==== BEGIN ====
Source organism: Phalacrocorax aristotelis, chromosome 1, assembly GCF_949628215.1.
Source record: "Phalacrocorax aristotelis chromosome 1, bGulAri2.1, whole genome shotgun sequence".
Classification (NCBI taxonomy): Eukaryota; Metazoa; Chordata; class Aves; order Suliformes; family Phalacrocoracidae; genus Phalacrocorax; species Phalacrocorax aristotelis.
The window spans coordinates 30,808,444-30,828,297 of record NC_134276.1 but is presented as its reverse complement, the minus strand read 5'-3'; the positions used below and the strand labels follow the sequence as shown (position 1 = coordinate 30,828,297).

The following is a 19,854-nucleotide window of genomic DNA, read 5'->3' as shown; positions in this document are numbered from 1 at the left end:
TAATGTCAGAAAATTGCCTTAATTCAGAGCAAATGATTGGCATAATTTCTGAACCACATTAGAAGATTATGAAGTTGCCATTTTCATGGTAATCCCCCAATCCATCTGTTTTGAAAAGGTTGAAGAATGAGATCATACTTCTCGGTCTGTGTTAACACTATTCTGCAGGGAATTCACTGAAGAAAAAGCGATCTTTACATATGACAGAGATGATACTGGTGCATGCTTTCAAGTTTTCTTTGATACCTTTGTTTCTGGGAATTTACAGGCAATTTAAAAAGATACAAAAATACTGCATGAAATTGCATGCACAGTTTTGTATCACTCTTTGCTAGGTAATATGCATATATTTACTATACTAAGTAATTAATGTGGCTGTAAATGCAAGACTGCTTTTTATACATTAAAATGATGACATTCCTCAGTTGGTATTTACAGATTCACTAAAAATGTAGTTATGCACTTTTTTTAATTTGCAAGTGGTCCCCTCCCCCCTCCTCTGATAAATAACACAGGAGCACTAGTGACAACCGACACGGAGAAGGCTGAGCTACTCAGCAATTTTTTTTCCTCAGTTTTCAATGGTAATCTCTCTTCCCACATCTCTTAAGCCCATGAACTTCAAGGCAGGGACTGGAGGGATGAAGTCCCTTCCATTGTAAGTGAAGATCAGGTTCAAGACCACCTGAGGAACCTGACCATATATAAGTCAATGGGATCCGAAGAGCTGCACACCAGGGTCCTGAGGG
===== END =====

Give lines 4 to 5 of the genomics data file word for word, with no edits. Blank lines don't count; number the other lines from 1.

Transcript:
The window spans coordinates 30,808,444-30,828,297 of record NC_134276.1 but is presented as its reverse complement, the minus strand read 5'-3'; the positions used below and the strand labels follow the sequence as shown (position 1 = coordinate 30,828,297).

The following is a 19,854-nucleotide window of genomic DNA, read 5'->3' as shown; positions in this document are numbered from 1 at the left end: